This Title All WIREs
How to cite this WIREs title:
WIREs Nanomed Nanobiotechnol
Impact Factor: 9.182

Extracellular matrix biomimicry for the creation of investigational and therapeutic devices

Full article on Wiley Online Library:   HTML PDF

Can't access this content? Tell your librarian.

Abstract The extracellular matrix (ECM) is a web of fibrous proteins that serves as a scaffold for tissues and organs, and is important for maintaining homeostasis and facilitating cellular adhesion. Integrin transmembrane receptors are the primary adhesion molecules that anchor cells to the ECM, thus integrating cells with their microenvironments. Integrins play a critical role in facilitating cell–matrix interactions and promoting signal transduction, both from the cell to the ECM and vice versa, ultimately mediating cell behavior. For this reason, many advanced biomaterials employ biomimicry by replicating the form and function of fibrous ECM proteins. The ECM also acts as a reservoir for small molecules and growth factors, wherein fibrous proteins directly bind and present these bioactive moieties that facilitate cell activity. Therefore biomimicry can be enhanced by incorporating small molecules into ECM‐like substrates. Biomimetic ECM materials have served as invaluable research tools for studying interactions between cells and the surrounding ECM, revealing that cell–matrix signaling is driven by mechanical forces, integrin engagement, and small molecules. Mimicking pathological ECMs has also elucidated disease specific cell behaviors. For example, biomimetic tumor microenvironments have been used to induce metastatic cell behaviors, and have thereby shown promise for in vitro cancer drug testing and targeting. Further, ECM‐like substrates have been successfully employed for autologous cell recolonization for tissue engineering and wound healing. As we continue to learn more about the mechanical and biochemical characteristics of the ECM, these properties can be harnessed to develop new biomaterials, biomedical devices, and therapeutics. WIREs Nanomed Nanobiotechnol 2015, 8:5–22. doi: 10.1002/wnan.1349 This article is categorized under: Diagnostic Tools > Biosensing Diagnostic Tools > Diagnostic Nanodevices Implantable Materials and Surgical Technologies > Nanotechnology in Tissue Repair and Replacement
ECM‐integrin binding. Each ECM protein contains specific peptide sequences that act as ligands for integrin transmembrane receptors. Fibronectin is one example, with two important ligands for cell adhesion, RGD (pink) and LDV (yellow) (a). Most ECM proteins contain one or more integrin binding peptide sequence, which is able to bind to many different integrins to facilitate cell–matrix adhesion (b). *Strong affinity between ligand and integrin. Abbreviations: LDV, Leu‐Asp‐Val; RGD, Arg‐Gly‐Asp; DGEA, Asp‐Gly‐Glu‐Ala.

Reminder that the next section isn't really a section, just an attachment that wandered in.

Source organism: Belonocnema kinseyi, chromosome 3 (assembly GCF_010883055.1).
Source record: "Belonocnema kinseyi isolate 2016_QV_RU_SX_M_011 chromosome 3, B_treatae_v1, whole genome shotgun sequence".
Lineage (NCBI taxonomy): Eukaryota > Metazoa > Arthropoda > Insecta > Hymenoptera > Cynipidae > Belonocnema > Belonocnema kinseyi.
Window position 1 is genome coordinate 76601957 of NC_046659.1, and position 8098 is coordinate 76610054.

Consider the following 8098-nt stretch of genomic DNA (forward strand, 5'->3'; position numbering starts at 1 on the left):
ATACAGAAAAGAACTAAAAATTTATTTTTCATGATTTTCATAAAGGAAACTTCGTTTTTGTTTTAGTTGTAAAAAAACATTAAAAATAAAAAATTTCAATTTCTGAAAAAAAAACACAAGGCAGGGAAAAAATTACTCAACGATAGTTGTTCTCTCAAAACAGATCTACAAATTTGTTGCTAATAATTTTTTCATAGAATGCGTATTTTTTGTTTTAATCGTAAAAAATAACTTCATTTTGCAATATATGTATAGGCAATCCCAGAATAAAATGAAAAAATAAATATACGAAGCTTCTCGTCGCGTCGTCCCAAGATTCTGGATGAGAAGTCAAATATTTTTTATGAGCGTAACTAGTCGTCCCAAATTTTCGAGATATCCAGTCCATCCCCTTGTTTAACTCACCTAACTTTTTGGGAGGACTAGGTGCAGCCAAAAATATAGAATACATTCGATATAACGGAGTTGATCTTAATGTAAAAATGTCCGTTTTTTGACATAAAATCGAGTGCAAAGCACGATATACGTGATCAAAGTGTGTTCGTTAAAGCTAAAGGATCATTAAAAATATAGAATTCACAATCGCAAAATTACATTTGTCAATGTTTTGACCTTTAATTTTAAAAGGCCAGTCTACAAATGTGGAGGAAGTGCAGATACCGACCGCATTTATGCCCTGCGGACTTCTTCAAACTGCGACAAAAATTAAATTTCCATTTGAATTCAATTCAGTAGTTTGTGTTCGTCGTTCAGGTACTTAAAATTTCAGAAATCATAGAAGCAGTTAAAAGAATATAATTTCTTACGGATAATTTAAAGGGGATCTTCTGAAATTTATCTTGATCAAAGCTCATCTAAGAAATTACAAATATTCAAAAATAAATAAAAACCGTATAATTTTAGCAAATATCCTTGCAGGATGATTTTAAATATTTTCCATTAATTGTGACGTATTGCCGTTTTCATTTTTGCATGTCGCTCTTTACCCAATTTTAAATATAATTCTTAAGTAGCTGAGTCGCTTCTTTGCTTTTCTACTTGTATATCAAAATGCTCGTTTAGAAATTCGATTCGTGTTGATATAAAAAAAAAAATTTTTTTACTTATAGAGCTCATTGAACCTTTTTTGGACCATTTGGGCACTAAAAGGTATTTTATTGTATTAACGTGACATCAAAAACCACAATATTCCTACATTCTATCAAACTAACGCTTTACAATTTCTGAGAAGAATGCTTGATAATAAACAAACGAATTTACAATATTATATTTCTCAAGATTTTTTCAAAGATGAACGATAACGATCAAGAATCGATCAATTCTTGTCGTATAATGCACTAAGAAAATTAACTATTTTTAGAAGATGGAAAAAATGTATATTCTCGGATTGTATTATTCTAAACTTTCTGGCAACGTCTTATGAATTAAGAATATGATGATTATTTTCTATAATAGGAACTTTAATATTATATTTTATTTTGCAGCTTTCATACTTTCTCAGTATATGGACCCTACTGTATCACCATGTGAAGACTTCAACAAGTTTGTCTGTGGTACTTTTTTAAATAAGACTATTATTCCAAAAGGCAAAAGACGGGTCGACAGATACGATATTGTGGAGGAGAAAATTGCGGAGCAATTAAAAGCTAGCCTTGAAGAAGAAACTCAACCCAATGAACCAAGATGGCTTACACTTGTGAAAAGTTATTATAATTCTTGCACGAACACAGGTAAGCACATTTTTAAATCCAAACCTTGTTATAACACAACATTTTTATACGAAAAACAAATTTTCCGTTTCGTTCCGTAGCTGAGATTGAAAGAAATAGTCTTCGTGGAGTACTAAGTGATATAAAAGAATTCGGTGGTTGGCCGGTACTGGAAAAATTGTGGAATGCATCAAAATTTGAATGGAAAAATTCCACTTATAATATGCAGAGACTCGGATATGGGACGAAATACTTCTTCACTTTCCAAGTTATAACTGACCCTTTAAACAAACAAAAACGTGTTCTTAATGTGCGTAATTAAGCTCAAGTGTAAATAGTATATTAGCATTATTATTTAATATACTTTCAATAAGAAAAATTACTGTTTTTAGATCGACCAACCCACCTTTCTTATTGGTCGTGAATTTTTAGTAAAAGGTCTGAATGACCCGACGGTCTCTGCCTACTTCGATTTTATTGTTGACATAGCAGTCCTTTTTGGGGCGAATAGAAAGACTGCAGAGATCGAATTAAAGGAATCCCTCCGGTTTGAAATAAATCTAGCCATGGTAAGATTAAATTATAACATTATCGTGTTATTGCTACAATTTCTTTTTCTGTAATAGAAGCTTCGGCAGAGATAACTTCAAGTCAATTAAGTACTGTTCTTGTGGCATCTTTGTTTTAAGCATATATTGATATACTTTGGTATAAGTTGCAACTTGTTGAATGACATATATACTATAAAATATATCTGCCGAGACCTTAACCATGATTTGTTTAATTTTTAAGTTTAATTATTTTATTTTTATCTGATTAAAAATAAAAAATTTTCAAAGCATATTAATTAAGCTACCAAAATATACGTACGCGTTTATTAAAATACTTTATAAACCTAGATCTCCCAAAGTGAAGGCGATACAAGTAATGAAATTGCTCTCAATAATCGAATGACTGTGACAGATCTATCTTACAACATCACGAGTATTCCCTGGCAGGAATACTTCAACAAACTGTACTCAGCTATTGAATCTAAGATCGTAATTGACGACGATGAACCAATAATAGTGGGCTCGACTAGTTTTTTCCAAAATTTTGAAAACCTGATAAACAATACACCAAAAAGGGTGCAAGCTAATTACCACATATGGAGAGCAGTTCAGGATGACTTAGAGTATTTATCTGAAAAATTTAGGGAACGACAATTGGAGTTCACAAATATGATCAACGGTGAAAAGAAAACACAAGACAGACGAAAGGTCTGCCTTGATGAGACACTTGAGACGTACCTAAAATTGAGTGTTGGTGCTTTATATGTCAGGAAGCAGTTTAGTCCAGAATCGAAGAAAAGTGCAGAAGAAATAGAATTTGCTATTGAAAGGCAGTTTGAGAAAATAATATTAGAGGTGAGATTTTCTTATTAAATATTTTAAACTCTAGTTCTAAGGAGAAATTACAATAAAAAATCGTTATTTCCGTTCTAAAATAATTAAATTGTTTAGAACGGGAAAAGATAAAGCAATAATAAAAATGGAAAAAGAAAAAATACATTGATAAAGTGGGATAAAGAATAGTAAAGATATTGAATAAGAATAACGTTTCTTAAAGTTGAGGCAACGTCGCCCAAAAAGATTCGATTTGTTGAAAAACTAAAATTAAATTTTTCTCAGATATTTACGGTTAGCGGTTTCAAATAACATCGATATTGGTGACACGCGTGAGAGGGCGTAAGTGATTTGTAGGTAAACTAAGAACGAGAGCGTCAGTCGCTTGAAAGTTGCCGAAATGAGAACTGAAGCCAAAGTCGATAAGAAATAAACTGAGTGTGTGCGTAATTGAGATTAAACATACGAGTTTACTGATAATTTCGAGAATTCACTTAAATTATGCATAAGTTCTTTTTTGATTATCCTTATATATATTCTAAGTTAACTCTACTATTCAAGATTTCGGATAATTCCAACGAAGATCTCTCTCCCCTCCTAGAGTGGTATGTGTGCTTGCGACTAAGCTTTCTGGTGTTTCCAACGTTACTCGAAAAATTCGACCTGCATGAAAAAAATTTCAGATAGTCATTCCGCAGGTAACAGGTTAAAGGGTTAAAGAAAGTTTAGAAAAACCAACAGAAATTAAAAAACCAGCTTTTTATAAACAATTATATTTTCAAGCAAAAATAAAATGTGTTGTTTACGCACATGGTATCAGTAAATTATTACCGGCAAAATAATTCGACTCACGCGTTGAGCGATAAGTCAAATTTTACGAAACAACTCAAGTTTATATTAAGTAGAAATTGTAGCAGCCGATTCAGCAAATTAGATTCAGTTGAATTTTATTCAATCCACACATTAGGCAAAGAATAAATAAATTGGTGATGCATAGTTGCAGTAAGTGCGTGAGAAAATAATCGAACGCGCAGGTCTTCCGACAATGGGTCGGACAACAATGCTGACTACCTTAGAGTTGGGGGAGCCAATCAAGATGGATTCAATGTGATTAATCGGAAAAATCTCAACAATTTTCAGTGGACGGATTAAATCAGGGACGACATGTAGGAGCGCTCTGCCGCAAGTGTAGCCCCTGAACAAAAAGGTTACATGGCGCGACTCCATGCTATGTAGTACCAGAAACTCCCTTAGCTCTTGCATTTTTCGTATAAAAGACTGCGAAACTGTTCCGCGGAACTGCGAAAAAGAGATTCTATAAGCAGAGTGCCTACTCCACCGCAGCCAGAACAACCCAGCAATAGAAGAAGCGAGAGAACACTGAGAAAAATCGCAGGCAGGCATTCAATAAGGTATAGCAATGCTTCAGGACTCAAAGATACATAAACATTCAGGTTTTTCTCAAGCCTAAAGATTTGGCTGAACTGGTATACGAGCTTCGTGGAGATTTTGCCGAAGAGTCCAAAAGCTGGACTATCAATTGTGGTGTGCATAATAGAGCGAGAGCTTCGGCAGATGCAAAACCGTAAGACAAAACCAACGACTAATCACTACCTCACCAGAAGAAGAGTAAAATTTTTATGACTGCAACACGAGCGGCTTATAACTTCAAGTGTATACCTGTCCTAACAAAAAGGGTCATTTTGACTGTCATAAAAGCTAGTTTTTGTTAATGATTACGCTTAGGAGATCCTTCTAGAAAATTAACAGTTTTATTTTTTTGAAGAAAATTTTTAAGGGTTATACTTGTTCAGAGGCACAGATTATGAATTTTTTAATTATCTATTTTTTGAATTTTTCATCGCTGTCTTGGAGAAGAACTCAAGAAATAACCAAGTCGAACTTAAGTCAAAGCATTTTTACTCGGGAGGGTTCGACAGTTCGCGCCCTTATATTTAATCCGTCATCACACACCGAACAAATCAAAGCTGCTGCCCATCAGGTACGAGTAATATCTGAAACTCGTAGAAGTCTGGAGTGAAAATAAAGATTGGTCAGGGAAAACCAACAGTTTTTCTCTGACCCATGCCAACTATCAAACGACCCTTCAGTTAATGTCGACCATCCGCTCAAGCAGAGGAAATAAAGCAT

[ Normal View | Magnified View ]
SEM image of a human amniotic membrane (a) and a biomimetic, crystal templated poly (ethylene) glycol (PEG) hydrogel made using 10 kDa PEG and 40% urea for a crystal template (b); scale bars are 20 µm. An SEM cross section of the gel demonstrates the porous network that was created throughout the thickness of the gel (c); scale bar is 100 µm. Reprinted with permission from Ref . Copyright 2014 World Scientific Publishing Company.
[ Normal View | Magnified View ]
SEM images of a rat native trachea (a) and a biomimetic electrospun polyethylene terephthalate (PET) tracheal scaffold magnified 300× (b). Reprinted with permission from Ref . Copyright 2014 Elsevier.
[ Normal View | Magnified View ]
Examples of ‘inside‐out’ and ‘outside‐in’ signaling via integrin transmembrane receptors. When a cell first comes into contact with the ECM, integrins are inactive and in a low affinity state (a). In order to bind to the ECM, the cell must activate its integrin receptors, which results in a high affinity state that is able to bind an ECM ligand (b). This creates a trimeric complex between the integrin, the immobilized ECM ligand, and the cytoskeletal protein talin (b). After the trimeric complex is formed, the integrins are able to translocate along F‐actin fibers via talin, resulting in a cluster of ligand bound integrins (c). An increase in lateral membrane tension can lead to ion‐channel opening (d), which can cause an influx of ions (d). This is often seen with mechanically gated ion channels that act to regulate osmotic swelling.
[ Normal View | Magnified View ]

Browse by Topic

Implantable Materials and Surgical Technologies > Nanotechnology in Tissue Repair and Replacement
Diagnostic Tools > Diagnostic Nanodevices
Diagnostic Tools > Biosensing

Access to this WIREs title is by subscription only.

Recommend to Your
Librarian Now!

The latest WIREs articles in your inbox

Sign Up for Article Alerts